The Senate approved two Republicans as members of the Federal Communications Commission just before the agency shut down most of its operations Jan. 3. The FCC is the latest to go dark for lack of funding during the government shutdown. The partial shutdown comes as President Donald Trump refused to compromise on his request for $5 billion or more to fund a border wall with Mexico despite strong bipartisan support for several alternatives.
The FCC had just four commissioners, three of them Republicans, since a Democratic member resigned in April 2018. Brendan Carr, a Republican, had served the remainder of an existing commissioner’s term, and was approved for a full five-year term on Jan. 2. Geoffrey Starks, nominated as a Democratic member, was also confirmed Jan. 2. This restored a 3-2 split. The Senate confirmed the two unanimously by voice vote.
FCC Chair Ajit Pai has been a lightning rod for controversy during his tenure under Trump, leading a charge to reverse network neutrality rules set or enforced during the Obama Administration. Net neutrality provides a framework in which Internet service providers cannot throttle, block, or charge higher fees to shift traffic across their networks.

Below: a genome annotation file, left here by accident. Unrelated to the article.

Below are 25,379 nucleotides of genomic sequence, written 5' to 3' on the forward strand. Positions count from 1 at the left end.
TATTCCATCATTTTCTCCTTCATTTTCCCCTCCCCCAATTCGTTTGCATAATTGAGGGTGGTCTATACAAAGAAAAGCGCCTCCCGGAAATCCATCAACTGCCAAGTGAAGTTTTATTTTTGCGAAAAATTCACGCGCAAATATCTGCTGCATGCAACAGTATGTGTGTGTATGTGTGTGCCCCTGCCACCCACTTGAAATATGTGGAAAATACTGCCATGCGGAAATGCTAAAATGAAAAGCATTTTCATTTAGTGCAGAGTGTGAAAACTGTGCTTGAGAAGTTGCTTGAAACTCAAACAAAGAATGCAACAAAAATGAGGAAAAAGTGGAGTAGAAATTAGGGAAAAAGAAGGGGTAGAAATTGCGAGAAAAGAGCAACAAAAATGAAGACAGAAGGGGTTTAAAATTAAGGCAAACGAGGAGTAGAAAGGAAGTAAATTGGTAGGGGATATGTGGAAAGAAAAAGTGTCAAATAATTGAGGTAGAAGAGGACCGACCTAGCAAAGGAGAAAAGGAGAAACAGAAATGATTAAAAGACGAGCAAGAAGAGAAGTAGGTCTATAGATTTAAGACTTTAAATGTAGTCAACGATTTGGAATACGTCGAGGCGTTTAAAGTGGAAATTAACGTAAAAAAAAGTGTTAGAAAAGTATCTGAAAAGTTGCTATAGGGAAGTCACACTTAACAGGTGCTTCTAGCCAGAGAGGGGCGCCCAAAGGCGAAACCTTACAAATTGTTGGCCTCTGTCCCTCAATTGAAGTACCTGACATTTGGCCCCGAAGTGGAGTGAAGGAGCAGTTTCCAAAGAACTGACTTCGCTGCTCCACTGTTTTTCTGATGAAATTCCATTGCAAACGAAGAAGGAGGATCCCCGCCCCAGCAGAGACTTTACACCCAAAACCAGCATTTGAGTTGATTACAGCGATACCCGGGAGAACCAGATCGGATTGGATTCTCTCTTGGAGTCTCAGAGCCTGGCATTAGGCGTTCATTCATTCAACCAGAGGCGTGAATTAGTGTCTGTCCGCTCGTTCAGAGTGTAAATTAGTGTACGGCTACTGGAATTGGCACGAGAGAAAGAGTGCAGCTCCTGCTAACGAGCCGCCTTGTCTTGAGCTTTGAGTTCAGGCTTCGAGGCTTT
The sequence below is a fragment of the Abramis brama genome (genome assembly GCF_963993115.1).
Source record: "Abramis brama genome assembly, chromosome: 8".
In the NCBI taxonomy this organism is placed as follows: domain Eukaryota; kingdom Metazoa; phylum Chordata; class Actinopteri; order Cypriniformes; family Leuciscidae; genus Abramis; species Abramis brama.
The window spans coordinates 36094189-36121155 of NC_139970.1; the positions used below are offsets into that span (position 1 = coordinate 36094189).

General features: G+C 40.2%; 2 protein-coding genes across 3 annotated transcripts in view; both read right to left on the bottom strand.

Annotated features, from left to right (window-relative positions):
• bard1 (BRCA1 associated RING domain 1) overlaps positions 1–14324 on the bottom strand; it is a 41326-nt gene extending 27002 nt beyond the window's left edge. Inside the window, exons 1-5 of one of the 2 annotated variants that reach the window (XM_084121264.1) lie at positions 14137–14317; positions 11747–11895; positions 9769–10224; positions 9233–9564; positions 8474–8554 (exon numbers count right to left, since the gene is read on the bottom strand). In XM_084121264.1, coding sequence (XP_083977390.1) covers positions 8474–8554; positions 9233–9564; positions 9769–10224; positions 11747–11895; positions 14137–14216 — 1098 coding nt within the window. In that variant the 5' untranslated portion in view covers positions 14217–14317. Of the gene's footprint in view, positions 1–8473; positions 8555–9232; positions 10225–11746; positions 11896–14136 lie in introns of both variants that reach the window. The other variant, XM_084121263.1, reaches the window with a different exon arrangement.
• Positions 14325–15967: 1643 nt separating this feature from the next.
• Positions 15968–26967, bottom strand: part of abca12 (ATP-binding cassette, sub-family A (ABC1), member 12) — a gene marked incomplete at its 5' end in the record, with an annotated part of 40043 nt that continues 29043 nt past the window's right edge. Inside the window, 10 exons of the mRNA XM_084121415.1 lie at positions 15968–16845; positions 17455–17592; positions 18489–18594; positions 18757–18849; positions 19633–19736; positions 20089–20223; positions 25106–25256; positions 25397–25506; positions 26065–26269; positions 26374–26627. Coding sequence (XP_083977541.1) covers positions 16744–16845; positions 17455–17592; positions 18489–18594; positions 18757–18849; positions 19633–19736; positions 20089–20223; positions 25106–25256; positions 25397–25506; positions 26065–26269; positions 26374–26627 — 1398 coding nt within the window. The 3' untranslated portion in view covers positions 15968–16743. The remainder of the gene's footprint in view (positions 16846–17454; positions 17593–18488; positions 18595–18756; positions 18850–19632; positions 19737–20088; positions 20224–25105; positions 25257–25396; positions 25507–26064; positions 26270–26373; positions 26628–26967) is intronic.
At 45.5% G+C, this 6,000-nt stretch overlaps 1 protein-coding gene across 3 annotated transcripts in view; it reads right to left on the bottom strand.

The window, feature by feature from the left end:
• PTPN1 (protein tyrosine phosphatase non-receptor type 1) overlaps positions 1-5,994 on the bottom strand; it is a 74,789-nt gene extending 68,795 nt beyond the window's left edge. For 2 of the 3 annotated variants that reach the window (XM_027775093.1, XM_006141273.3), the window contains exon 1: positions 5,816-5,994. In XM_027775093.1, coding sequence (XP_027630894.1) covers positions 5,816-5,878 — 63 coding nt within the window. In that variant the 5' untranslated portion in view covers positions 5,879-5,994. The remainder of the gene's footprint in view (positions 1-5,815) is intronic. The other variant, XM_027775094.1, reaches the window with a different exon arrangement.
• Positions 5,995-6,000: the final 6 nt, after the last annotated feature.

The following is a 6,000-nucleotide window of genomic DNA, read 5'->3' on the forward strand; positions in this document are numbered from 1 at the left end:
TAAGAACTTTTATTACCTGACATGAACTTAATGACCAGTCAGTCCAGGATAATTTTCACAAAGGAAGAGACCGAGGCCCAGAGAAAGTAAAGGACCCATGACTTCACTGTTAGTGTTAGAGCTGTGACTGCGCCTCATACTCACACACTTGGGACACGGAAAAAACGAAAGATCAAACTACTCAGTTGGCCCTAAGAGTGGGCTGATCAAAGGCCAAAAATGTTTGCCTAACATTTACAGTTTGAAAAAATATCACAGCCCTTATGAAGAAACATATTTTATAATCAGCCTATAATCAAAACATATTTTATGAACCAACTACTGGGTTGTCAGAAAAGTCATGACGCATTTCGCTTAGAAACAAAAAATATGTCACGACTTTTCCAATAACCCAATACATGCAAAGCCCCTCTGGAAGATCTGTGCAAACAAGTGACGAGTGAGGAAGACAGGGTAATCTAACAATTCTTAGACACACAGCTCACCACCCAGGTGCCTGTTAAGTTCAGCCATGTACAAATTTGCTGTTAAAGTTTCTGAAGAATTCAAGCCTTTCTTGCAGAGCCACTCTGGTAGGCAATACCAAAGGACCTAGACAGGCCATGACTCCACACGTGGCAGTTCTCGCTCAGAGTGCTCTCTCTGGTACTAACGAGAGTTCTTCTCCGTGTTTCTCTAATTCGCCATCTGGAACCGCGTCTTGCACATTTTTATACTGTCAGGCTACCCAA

With Democrats in charge of the House of Representatives as of Jan. 3, Pai and the FCC face Democrat-led committees now empowered to demand documents, compel testimony, perform investigations, and release the results. They will join the New York Attorney General’s office, which in October 2018 escalated an existing investigation into how identities of New Yorkers were misused in net neutrality comments.
During the public-comment period for Pai’s net neutrality rules reversal in 2017, the FCC received millions of comments, a large number of which were generated automatically and many of which bore the names of non-existent or dead people or individuals who, when contacted, said they had made no such comment. One man who supported net neutrality was arrested for sending death threats to Pai.
Pai’s stance on the comments and the public response has varied, including claiming that its server was hacked, claiming it had also occurred in 2014. A former FCC chair said in June 2018 that Pai had outright lied about the 2014 outage.
In August 2018, Pai blamed the former FCC CIO for misinforming him about the 2018 outage. In December, he admitted in a statement that many of the comments were fraudulent.
The FCC also faces challenges that are less specifically politically fraught, such as approving T-Mobile’s proposal to acquire fourth-place U.S. carrier Sprint, a $26 billion deal; expanding access in rural areas to high-speed broadband; and addressing early-stage rollouts of so-called 5G, or fifth-generation cellular technology, which ultimately promises far higher data speeds even in dense urban areas.